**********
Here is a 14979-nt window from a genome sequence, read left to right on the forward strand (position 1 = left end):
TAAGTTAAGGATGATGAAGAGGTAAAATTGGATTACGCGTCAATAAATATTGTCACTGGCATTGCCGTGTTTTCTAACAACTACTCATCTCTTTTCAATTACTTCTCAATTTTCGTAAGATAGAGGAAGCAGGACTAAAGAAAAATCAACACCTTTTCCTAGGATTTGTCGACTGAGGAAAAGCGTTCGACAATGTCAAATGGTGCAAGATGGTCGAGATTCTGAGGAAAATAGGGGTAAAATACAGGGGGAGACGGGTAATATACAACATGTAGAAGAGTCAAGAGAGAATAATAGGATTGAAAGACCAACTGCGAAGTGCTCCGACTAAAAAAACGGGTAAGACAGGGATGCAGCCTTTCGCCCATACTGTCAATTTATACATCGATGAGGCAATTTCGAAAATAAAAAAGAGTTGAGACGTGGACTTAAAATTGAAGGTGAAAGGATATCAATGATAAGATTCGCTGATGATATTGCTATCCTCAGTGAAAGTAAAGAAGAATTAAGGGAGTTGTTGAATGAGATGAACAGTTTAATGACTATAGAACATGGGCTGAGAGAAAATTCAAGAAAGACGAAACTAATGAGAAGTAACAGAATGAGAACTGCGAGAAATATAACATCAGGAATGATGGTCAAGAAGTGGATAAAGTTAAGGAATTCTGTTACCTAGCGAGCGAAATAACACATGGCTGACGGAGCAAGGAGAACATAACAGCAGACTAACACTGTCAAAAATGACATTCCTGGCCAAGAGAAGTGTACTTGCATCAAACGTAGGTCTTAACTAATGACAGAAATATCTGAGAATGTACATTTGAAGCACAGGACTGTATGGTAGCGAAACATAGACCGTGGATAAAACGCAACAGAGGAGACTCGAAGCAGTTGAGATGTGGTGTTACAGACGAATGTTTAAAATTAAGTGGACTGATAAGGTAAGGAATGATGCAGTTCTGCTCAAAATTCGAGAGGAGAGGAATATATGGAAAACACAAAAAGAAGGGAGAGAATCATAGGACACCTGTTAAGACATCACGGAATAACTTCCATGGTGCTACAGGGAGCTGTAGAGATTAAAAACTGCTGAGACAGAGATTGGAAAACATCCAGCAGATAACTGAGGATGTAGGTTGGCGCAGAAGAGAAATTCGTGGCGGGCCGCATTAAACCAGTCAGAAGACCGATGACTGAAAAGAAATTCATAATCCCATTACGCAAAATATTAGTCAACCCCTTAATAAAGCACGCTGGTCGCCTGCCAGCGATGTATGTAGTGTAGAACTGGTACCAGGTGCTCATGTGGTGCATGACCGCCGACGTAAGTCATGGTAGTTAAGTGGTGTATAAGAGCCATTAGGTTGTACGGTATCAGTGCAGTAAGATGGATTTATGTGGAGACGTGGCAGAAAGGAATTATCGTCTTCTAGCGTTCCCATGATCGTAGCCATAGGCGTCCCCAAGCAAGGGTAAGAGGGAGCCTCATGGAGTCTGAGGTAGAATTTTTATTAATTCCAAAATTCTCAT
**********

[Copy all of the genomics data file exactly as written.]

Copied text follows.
Here is a 14979-nt window from a genome sequence, read left to right on the forward strand (position 1 = left end):
TAAGTTAAGGATGATGAAGAGGTAAAATTGGATTACGCGTCAATAAATATTGTCACTGGCATTGCCGTGTTTTCTAACAACTACTCATCTCTTTTCAATTACTTCTCAATTTTCGTAAGATAGAGGAAGCAGGACTAAAGAAAAATCAACACCTTTTCCTAGGATTTGTCGACTGAGGAAAAGCGTTCGACAATGTCAAATGGTGCAAGATGGTCGAGATTCTGAGGAAAATAGGGGTAAAATACAGGGGGAGACGGGTAATATACAACATGTAGAAGAGTCAAGAGAGAATAATAGGATTGAAAGACCAACTGCGAAGTGCTCCGACTAAAAAAACGGGTAAGACAGGGATGCAGCCTTTCGCCCATACTGTCAATTTATACATCGATGAGGCAATTTCGAAAATAAAAAAGAGTTGAGACGTGGACTTAAAATTGAAGGTGAAAGGATATCAATGATAAGATTCGCTGATGATATTGCTATCCTCAGTGAAAGTAAAGAAGAATTAAGGGAGTTGTTGAATGAGATGAACAGTTTAATGACTATAGAACATGGGCTGAGAGAAAATTCAAGAAAGACGAAACTAATGAGAAGTAACAGAATGAGAACTGCGAGAAATATAACATCAGGAATGATGGTCAAGAAGTGGATAAAGTTAAGGAATTCTGTTACCTAGCGAGCGAAATAACACATGGCTGACGGAGCAAGGAGAACATAACAGCAGACTAACACTGTCAAAAATGACATTCCTGGCCAAGAGAAGTGTACTTGCATCAAACGTAGGTCTTAACTAATGACAGAAATATCTGAGAATGTACATTTGAAGCACAGGACTGTATGGTAGCGAAACATAGACCGTGGATAAAACGCAACAGAGGAGACTCGAAGCAGTTGAGATGTGGTGTTACAGACGAATGTTTAAAATTAAGTGGACTGATAAGGTAAGGAATGATGCAGTTCTGCTCAAAATTCGAGAGGAGAGGAATATATGGAAAACACAAAAAGAAGGGAGAGAATCATAGGACACCTGTTAAGACATCACGGAATAACTTCCATGGTGCTACAGGGAGCTGTAGAGATTAAAAACTGCTGAGACAGAGATTGGAAAACATCCAGCAGATAACTGAGGATGTAGGTTGGCGCAGAAGAGAAATTCGTGGCGGGCCGCATTAAACCAGTCAGAAGACCGATGACTGAAAAGAAATTCATAATCCCATTACGCAAAATATTAGTCAACCCCTTAATAAAGCACGCTGGTCGCCTGCCAGCGATGTATGTAGTGTAGAACTGGTACCAGGTGCTCATGTGGTGCATGACCGCCGACGTAAGTCATGGTAGTTAAGTGGTGTATAAGAGCCATTAGGTTGTACGGTATCAGTGCAGTAAGATGGATTTATGTGGAGACGTGGCAGAAAGGAATTATCGTCTTCTAGCGTTCCCATGATCGTAGCCATAGGCGTCCCCAAGCAAGGGTAAGAGGGAGCCTCATGGAGTCTGAGGTAGAATTTTTATTAATTCCAAAATTCTCAT